The middle ground between ED and GP

4 minute read

Dr Jonny Levy spent most of his life as an emergency doctor but wanted a change of lifestyle (Sponsored)


Dr Jonny Levy spent most of his life as an emergency doctor but wanted a change in lifestyle so  became a GP. But something was still missing from his working medical life. In the second of our sponsored series on after hours doctor stories, Dr Levy tells us here what he did about it


Name: Dr Jonny Levy
Age: 40
Current Status: GP Fellow , MBBS BSc FRACGP, FARGP
Daytime:  Practice in skin cancer
After Hours: Used to do lots of shifts. He has no time these days but helps as an MD
Status: Contracts to NHDS as a medical director History:

  • Qualified as a doctor and worked in the UK for four years mainly in A&E
  • Migrated to Australia in 2005 with his wife and eldest son
  • Spent six years working in ED in Australia
  • Decided he needed a change of lifestyle so did his fellowship and settled as a GP and now has four kids (ponders whether staying in ED would have been an effective contraceptive)

Dr Levy started his interview by asking to go off the record so he could explain how frustrated he was at the whole after hours debate. He is keen to point out that NHDS, which as the largest and fastest growing national after hours group is actually 41 years old.

He’s proud of the service that after hours provides, and seems open and responsive to fair criticism by colleagues and patients. But he suspects that what really goes on in after hours groups is getting lost in translation.

“It just feels a lot like a vocal minority, the same people with the same arguments. It’s very frustrating if you’re doing the work and people are commentating from the outside without actual first-hand knowledge,” he says.

“You have to do it to understand it.”

Dr Levy says he transitioned reasonably quickly from the higher adrenalin ED environment to a suburban GP practice. He says he loves being a GP, but not long into his GP training found himself restless.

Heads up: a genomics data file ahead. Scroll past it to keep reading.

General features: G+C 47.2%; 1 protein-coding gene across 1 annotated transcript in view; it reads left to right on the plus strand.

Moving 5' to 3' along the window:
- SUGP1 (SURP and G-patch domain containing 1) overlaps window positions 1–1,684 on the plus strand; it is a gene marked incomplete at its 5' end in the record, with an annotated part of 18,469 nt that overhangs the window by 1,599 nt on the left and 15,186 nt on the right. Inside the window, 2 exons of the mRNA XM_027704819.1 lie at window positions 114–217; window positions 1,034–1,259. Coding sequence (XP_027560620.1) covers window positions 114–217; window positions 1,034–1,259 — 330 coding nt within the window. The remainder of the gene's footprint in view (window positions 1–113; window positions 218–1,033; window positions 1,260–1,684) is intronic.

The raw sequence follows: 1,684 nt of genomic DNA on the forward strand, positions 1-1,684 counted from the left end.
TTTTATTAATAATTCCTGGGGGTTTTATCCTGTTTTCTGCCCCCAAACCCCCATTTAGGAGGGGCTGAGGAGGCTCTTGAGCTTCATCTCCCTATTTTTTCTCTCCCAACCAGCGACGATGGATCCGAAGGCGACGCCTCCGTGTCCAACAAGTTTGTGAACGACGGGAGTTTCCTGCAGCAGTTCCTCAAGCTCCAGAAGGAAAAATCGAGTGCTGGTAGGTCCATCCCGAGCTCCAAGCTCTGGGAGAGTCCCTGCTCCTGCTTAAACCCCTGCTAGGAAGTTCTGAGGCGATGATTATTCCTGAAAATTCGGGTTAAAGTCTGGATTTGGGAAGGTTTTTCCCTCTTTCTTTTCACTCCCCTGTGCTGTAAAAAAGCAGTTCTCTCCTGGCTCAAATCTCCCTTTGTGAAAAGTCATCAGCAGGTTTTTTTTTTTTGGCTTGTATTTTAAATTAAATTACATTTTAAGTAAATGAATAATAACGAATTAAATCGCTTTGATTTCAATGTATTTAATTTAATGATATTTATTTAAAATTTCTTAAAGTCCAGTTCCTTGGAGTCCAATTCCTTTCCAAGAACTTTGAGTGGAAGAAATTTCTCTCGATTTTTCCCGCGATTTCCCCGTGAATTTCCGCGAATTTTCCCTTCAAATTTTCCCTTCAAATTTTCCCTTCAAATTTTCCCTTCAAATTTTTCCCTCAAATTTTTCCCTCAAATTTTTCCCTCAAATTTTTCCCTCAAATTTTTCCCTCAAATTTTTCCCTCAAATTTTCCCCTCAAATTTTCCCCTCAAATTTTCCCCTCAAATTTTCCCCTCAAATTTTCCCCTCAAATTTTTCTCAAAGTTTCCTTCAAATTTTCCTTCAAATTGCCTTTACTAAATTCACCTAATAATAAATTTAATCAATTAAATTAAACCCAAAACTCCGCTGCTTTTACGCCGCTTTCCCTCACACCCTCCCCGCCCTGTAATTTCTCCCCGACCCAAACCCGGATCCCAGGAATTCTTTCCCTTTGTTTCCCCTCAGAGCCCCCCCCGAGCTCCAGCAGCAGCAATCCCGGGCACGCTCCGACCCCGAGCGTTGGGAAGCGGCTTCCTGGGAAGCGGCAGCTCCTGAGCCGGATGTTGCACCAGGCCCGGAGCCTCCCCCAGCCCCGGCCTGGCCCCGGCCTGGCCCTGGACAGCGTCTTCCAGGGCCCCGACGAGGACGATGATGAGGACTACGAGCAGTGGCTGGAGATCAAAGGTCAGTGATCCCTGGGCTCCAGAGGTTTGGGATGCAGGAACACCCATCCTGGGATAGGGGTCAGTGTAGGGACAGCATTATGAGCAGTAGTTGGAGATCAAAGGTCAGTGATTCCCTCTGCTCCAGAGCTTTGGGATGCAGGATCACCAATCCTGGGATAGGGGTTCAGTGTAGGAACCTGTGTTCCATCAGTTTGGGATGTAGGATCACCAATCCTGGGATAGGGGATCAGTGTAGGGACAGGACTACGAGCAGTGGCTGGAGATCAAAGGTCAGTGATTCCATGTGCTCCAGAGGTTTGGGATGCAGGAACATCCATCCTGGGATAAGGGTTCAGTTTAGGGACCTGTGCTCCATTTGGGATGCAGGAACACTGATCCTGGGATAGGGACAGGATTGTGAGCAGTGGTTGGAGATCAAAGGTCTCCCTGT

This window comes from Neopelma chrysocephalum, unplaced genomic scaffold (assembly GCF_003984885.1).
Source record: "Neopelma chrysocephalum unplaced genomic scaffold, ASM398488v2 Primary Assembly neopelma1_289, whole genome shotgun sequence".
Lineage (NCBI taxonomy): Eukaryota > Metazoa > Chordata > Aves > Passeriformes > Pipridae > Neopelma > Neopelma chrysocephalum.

“I guess there was a gap of excitement and the lure of the unknown that I missed from ED work”.

After talking this through with one of the original owners at MMLS (now NHDS), he decided to give after hours a try.

The caseload was hugely varied. “Our remit is urgent, not emergent, but we do see unanticipated emergencies on occasion – which we manage appropriately. After hours fills an important gap between urgent care and emergent care. A midway point between ED and GPs.”

Regarding the controversy over billing urgent versus non urgent items, Dr Levy says  “Patients often don’t know whether something is truly urgent or routine. And we don’t until we get there either. We try hard to safely triage, but – as worldwide telephone-based triage has repeatedly found – it often needs a physical examination to determine whether something is routine, urgent or an outright emergency.”

“I’m a taxpayer. I don’t want money wasted. Saying it’s ‘big business gaming the system’ isn’t right.”

“Quality wins out in the end,” he says. “If we provide a good enough service we will survive and thrive and I’m sure a service like ours will. It fills a need and it does it well.”

If you are interested in joining the NHDS team you can contact their National Recruitment Team at, call 1300 643 737 or CLICK HERE. This article was paid for by National Home Doctor Service and developed by TMR. 

If you want to read the full after hours ‘inside story’ with all four interviews and commentary CLICK HERE


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